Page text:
- Posted by Jackie Labrecque
- On September 25, 2020
- communications, video
Handshakes. Remember those? The greeting for our “new normal” in this remote-working world is through virtual eye contact. Just as we would for an in-person meeting, it is important we are ready to engage the moment the virtual meeting has started. We want to be fully present on screen – with the shot set beforehand – so we can establish ourselves in the conversation and set ourselves up for a great engagement.
Making a Connection
Despite the awkwardness of staring at a tiny circle on our computers, it is critical to make virtual eye contact when doing any form of video communication, including media interviews, presentations, client meetings, delivering a video message or litigating in a courtroom. As we have been counseling our clients and presenting to firms across the country about successful virtual communication, remote working is here for the foreseeable future, and examining our virtual presence is as important as ever.
And don’t take our word for it. There is proof, according to psychologists who study it.
Fast Company journalist Mark Wilson wrote about this phenomenon in a recent article about eye contact at the DNC titled, “The Democrats pulled off a brilliant psychological maneuver at the convention.” He writes, “If the DNC was marked by any single change this year, it wasn’t just the loss of crowds but this addition of audience eye contact.” Wilson spoke with a researcher in this this arena and writes, “eye contact can impact your attention, your emotion, and even how you evaluate someone as trustworthy or intelligent.”
Each DNC speaker was essentially communicating one-on-one with the viewer. Wilson writes, “this unbroken eye contact draws our attention and likely makes it harder to ignore the speaker or look away from the screen.” Many speakers at the Republican National Convention took the same approach, though the camera switched angles more often, breaking that eye contact, and reminding us of this virtual medium.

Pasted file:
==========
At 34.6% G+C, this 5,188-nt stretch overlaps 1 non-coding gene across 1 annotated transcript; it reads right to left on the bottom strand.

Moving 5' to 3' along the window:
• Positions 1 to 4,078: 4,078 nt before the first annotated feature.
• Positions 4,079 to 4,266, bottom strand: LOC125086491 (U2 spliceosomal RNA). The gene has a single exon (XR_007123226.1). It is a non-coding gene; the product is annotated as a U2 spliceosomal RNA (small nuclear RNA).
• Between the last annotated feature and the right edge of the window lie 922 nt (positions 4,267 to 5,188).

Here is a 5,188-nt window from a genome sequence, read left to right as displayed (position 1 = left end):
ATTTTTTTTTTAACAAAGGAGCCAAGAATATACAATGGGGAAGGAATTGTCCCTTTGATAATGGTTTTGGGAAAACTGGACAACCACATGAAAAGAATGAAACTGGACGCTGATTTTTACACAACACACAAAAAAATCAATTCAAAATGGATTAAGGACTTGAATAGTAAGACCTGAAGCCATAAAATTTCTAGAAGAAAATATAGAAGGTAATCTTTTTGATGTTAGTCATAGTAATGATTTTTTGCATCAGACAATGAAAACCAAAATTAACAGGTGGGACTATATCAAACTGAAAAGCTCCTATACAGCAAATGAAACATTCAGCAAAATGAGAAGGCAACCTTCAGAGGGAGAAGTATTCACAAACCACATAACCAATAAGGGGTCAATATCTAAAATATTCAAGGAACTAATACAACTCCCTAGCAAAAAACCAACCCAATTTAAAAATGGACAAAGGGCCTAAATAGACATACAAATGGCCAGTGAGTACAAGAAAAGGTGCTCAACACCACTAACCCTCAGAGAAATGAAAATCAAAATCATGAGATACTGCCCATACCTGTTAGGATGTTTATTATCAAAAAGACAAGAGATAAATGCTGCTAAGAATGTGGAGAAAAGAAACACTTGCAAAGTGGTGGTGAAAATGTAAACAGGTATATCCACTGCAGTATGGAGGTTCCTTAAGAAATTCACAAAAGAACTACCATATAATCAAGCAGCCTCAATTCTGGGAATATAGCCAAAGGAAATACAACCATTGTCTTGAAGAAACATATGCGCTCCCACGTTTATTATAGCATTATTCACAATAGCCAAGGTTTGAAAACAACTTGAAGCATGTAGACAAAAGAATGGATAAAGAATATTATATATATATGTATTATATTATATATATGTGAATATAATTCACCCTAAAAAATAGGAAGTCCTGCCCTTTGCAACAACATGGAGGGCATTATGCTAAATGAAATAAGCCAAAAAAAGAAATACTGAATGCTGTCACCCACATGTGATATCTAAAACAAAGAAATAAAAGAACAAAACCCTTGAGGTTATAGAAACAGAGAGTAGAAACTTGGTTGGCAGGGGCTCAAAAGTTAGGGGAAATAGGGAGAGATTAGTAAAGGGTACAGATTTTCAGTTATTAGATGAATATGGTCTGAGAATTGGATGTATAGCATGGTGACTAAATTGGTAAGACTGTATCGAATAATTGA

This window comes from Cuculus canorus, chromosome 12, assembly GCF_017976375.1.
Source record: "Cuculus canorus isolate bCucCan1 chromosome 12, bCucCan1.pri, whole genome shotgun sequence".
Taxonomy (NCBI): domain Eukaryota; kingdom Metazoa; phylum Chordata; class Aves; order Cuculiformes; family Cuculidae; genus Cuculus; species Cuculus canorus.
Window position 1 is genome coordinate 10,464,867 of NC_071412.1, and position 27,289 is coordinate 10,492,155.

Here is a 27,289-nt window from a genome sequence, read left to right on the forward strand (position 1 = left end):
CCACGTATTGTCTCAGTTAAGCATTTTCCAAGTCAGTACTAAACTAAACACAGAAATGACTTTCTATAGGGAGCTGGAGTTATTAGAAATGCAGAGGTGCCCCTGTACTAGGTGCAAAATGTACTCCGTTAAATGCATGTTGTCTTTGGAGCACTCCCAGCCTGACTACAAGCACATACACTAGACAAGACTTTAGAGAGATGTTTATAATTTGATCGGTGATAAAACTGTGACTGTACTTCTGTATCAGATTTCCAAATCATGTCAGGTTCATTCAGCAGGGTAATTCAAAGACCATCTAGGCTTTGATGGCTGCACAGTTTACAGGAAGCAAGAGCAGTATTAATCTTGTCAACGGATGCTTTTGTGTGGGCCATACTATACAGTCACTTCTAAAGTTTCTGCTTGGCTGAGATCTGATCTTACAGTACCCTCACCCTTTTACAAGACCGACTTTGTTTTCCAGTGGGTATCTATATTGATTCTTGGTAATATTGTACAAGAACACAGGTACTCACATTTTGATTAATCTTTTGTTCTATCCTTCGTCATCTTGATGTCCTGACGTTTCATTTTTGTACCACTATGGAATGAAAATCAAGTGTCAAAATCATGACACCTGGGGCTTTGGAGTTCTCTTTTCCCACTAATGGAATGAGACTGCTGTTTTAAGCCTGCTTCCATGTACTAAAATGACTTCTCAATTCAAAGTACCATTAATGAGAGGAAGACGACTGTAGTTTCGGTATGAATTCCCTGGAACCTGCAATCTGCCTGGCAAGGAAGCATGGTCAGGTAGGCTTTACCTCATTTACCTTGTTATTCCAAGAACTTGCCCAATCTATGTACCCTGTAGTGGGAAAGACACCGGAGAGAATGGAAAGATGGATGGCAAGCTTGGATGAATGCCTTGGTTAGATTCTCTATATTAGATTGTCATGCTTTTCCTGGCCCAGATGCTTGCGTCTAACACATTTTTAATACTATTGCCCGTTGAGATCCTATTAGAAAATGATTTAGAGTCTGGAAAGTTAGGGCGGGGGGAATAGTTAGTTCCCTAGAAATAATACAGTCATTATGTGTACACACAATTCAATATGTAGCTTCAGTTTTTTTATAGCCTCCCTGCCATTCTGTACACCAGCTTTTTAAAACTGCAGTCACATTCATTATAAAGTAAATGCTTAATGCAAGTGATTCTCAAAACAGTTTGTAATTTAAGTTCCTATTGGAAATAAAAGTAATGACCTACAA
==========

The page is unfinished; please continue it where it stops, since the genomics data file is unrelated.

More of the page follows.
Keeping Virtually Engaged
Our favorite news anchor has the same sort of relationship with us. They are having a conversation with us in our living room. They are looking us in the eye and delivering a message, and we keep watching because we trust them. Of course, news broadcasts and political conventions are only one-way conversations. When in video meetings, we are engaging in a two-way conversation and the reciprocal eye contact is key to keeping an engaging exchange. If we do need to refer to another screen or look away, just be sure to explain to your audience why your eye contact is drifting and then return to them as soon as you can.
A Few Tips to Ensure Virtual Eye Contact
- Look directly into the camera lens when delivering your message, resisting the temptation to look at those on screen.
- Because the lens is hard to see, some computers have a small light next to the lens for you to focus on.
- If your laptop or other computer doesn’t have this light, place a small piece of colored tape next to the lens to attract your eye.
- When you’re listening to someone speaking, be an active and engaged listener, using visual cues such as head nods and smiles, just as you would in person.
- Place any notes or other materials that you need to read from directly to the side or underneath your camera.
- And like anything, practice makes perfect as this will feel unusual or even uncomfortable at first, but in the end, it will have an incredible impact!
Jackie Labrecque is the executive producer of Poston’s Video Division, producing stories and compelling content for clients. She is a seasoned television broadcast journalist with 15 years of visual storytelling experience. She is also a member of Poston’s Crisis Communications and Litigation PR Division, helping clients with high-stakes issues. Contact her at [email protected]